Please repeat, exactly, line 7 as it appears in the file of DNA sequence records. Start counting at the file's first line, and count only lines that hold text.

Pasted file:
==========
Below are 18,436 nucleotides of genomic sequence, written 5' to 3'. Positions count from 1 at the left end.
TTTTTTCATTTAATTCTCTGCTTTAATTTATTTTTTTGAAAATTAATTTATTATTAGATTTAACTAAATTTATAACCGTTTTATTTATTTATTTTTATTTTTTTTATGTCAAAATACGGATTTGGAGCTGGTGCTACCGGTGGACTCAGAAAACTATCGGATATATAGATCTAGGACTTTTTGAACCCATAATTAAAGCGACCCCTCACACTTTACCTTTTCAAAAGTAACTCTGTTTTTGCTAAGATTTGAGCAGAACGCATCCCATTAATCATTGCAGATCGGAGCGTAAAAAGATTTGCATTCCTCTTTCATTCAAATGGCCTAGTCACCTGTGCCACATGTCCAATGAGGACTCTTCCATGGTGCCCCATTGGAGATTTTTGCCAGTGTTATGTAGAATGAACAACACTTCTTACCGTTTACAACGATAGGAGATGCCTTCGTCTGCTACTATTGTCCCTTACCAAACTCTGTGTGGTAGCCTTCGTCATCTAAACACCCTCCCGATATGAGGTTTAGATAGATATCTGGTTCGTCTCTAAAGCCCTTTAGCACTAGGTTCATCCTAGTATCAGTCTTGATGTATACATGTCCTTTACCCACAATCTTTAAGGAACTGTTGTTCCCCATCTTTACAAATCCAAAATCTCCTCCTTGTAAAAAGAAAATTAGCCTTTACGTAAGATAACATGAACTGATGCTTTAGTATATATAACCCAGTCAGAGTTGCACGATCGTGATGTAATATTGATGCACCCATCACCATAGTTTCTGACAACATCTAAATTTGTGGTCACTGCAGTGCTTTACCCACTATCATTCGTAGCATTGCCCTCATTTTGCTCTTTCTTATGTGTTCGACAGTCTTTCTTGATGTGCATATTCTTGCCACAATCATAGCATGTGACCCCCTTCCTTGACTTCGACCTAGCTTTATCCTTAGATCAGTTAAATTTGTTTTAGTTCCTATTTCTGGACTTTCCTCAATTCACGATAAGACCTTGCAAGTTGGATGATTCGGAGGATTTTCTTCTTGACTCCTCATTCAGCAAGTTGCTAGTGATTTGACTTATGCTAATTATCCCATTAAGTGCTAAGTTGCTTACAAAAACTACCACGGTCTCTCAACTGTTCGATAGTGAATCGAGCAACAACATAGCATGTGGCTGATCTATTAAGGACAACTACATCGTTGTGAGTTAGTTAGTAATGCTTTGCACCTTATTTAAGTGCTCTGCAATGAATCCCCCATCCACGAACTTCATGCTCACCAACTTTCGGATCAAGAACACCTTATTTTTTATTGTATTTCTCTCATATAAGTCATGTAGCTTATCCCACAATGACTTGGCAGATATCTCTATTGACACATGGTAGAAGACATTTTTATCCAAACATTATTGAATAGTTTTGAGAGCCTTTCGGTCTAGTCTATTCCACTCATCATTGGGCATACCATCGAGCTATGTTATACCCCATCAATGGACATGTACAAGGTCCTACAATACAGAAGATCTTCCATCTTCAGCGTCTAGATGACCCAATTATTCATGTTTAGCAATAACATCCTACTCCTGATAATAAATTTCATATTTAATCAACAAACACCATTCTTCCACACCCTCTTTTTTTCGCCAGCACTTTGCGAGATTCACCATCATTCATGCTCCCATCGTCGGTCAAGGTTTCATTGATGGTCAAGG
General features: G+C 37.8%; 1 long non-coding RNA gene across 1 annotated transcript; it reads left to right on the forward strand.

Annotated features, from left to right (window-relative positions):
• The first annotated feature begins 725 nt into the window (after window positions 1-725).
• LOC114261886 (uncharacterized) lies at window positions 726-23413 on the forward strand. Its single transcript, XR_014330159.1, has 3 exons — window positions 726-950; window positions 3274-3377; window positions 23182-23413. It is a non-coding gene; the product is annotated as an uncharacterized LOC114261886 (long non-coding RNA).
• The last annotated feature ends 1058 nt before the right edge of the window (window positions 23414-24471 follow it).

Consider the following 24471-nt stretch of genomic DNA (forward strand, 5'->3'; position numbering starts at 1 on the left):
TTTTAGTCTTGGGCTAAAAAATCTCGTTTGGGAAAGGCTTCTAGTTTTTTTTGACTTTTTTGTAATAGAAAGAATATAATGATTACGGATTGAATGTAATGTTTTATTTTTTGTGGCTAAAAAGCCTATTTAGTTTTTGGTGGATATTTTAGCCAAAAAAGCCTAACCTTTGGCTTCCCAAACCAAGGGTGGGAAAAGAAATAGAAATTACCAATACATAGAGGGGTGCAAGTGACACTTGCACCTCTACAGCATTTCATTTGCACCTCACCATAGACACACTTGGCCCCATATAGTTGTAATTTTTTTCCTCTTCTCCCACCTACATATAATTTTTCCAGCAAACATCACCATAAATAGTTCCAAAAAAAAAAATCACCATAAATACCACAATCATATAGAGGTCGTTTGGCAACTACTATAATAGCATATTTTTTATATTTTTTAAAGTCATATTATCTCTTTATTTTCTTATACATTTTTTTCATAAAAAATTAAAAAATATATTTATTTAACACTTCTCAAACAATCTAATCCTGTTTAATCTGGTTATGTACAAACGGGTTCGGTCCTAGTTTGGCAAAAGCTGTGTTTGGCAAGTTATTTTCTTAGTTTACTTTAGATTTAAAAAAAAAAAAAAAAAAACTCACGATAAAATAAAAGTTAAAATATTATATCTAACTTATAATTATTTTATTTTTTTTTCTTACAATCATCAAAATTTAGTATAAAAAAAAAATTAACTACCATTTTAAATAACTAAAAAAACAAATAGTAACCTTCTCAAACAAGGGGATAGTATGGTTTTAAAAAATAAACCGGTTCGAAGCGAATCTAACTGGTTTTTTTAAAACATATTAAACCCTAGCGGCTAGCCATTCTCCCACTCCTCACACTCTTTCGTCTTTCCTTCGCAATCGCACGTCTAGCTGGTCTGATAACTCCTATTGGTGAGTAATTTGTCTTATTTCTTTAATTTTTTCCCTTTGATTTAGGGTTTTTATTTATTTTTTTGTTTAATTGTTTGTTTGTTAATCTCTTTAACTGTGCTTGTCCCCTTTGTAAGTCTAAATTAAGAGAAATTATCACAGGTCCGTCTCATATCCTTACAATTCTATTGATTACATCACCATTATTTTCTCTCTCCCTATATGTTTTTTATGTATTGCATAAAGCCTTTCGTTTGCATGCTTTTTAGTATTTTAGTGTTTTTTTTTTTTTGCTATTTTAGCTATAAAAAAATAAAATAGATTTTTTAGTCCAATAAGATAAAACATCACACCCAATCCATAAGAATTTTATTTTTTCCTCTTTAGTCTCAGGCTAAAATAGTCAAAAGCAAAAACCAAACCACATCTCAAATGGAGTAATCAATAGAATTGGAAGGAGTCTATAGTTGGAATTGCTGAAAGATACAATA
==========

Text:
• The last annotated feature ends 1058 nt before the right edge of the window (window positions 23414-24471 follow it).